Watch Aaron in the film Holy Wars

Sunday, August 24, 2008

Is Isaac the father of Christianity?

Question: Aaron, is isaac somehow considered the father of christianity? or at least the head of the lineage? just trying to understand the whole isaac/ishmael xtianity/islam thing. any help would be great. thanks!

Answer: Thank you for the question. I'll try to boil it down the best I can
since this is a very fundamental issue and it's often misunderstood. Unfortunately, the question doesn't lend itself to a short answer.

According to the Bible, God promised Abraham that he would have a son through his wife Sarah and that it would be through Sarah's son that all the nations of the earth would be blessed. Between the time that God made this promise to Abraham and when the promise was actually fulfilled was about 22 years. During this period of waiting, Abraham got impatient and his wife Sarah suggested that he go into their maidservant Hagar. It was the result of Abraham's union with Hagar that Ishmael was born. Ishmael was conceived through Hagar and was the firstborn, but Isaac was conceived through Sarah and became the child of promise.

Unfortunately there was friction between the two women, Sarah and Hagar, so eventually Sarah cast Hagar into the desert at
which point an angel had mercy on her and her son and promised that Ishmael would also father a great nation. Interestingly, Ishmael was actually promised a much larger piece of land than was promised Isaac. According to both Jewish, Christian, and Islamic Scriptures, Ishmael became the father of the Arab people. Isaac is the son of promise in that it was through his lineage that Jesus the Messiah was born, thus fulfilling the promise that it would be through Abraham's seed that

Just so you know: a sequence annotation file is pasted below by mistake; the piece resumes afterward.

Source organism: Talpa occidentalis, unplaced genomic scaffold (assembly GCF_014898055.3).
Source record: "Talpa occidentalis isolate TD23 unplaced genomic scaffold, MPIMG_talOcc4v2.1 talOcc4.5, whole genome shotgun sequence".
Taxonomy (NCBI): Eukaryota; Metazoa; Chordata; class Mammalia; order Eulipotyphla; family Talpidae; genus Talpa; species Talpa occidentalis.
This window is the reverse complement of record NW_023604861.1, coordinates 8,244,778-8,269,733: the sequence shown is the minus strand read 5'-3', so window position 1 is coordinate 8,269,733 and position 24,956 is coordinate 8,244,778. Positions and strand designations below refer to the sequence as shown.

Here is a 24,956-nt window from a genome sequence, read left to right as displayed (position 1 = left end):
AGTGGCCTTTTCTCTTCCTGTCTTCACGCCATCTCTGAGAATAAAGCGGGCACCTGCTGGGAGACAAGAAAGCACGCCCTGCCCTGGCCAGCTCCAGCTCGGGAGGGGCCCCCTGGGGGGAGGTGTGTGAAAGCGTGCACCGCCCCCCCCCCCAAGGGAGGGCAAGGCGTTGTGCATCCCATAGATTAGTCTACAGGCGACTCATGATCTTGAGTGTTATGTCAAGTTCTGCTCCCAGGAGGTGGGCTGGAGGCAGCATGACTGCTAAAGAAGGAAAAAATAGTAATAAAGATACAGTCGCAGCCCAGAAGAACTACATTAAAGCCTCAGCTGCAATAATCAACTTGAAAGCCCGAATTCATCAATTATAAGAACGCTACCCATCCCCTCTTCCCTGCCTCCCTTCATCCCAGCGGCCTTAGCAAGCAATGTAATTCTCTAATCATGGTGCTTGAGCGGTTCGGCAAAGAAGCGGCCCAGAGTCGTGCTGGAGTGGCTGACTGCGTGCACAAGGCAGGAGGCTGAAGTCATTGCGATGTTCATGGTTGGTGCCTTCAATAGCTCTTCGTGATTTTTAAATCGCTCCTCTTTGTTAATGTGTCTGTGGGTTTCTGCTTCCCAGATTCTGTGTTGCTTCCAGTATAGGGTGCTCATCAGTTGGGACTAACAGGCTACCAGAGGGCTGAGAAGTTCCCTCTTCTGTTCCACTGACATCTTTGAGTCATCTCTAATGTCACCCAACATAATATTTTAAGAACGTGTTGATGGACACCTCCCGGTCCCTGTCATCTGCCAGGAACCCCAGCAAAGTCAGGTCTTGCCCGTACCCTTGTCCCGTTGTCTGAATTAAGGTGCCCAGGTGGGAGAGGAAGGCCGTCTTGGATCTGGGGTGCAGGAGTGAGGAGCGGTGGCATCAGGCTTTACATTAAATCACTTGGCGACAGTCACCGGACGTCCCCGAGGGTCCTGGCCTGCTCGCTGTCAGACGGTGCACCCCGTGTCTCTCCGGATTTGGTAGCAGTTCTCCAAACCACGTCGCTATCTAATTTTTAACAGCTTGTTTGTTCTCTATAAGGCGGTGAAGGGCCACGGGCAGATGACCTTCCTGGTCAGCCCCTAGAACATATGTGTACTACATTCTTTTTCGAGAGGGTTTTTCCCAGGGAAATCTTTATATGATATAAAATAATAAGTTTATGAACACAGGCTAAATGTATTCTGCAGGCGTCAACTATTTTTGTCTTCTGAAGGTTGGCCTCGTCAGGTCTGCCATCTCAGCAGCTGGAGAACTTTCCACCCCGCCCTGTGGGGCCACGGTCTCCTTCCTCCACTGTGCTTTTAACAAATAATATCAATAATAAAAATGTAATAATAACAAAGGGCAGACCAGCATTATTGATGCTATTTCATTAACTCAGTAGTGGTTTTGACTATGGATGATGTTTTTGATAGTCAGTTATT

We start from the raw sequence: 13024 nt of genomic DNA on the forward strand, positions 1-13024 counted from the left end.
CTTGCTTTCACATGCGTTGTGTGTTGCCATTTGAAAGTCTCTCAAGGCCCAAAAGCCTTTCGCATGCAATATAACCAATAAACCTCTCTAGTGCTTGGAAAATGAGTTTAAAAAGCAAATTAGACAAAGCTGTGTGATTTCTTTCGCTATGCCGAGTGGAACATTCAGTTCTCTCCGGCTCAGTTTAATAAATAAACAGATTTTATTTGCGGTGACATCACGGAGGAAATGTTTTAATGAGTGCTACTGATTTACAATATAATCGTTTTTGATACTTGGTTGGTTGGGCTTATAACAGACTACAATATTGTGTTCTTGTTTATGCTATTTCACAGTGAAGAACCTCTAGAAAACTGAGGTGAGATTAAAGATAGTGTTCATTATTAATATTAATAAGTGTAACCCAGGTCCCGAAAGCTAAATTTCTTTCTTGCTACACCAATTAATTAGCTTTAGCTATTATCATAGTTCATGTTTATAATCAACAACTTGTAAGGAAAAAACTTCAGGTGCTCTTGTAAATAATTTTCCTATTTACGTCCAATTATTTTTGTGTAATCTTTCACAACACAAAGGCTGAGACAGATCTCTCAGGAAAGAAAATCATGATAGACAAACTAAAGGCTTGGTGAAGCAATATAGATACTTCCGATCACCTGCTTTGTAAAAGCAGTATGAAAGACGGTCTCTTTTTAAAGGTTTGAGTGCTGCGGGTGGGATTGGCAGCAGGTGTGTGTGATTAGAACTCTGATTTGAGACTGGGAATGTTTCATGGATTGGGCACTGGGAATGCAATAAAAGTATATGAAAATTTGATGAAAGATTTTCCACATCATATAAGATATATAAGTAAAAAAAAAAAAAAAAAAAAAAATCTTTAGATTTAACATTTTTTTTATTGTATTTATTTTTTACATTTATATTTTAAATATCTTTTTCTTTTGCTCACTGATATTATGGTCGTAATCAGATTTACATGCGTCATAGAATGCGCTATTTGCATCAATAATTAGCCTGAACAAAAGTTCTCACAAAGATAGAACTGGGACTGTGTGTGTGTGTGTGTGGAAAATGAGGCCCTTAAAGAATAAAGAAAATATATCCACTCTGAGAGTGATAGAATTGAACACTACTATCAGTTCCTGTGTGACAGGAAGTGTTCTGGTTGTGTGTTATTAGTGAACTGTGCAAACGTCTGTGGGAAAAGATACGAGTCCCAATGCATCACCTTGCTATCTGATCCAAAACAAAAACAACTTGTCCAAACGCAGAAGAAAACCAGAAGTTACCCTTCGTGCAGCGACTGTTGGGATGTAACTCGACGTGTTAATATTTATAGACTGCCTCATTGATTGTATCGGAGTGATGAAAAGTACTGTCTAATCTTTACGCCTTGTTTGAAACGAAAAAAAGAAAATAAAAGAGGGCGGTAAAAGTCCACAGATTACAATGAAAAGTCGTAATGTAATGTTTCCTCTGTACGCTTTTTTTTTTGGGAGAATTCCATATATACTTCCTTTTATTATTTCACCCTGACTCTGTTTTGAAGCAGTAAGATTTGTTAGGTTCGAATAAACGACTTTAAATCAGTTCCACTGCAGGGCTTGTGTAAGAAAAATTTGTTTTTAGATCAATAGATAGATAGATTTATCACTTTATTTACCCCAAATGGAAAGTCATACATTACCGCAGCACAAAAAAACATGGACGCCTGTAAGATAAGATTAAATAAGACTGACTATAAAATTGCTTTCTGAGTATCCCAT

all the nations of the earth would be blessed.

How does this relate to Christianity and Islam? In Galatians 4:21-31, the Apostle Paul allegorizes the story of Isaac and Ishmael to make the point that those who place their faith in Christ for salvation, regardless of their physical lineage, are the true children of promise and are therefore children of Isaac. Jews that don't believe in Jesus, on the other hand, even though they are physical descendants of Isaac, spiritually speaking they are descendants of Hagar because they're trusting in the works of the law to save them. Most Christians scholars, and I agree with this interpretation, would identify Muslims as spiritual children of Ishmael because there's very little theological difference between the path of salvation in Islam
and the path of salvation in Judaism.

Two more points need to be made. In Genesis 22, there's a story where God, in order to test Abraham's faith, asked Abraham to sacrifice Isaac on an altar. Just as Abraham lifts up the knife to slay his
son, an angel intervenes, commends Abraham's faith and then directs Abraham to a ram caught in a bush to take the place of Isaac. Christians see the ram as a type of Christ in this story. Muslims actually have the same story in the Koran, but according to Islamic tradition, they believe it was Ishmael that Abraham almost sacrificed on the altar, not Isaac, although in the Koran it simply says the firstborn.

Lastly, some say that the story of Isaac and Ishmael means that Jews and Arabs will always be at war with each other. They say that Ishmael was a wild man and persecuted Isaac, therefore the Arab race will always be antagonistic towards the Jews. I strongly disagree with this interpretation. The New Testament makes it clear that Christ has broken down the wall of hostility between Jew and Gentile (Ephesians 2:14), and besides, Arabs were present at the day of Pentecost. Whether a person is Arab or Jew, it's faith in Jesus that makes a person a child of Isaac, and Jesus calls His followers to be peacemakers!

I know that's a mouthful, but it's an enormous issue. Hope this helps.


No comments: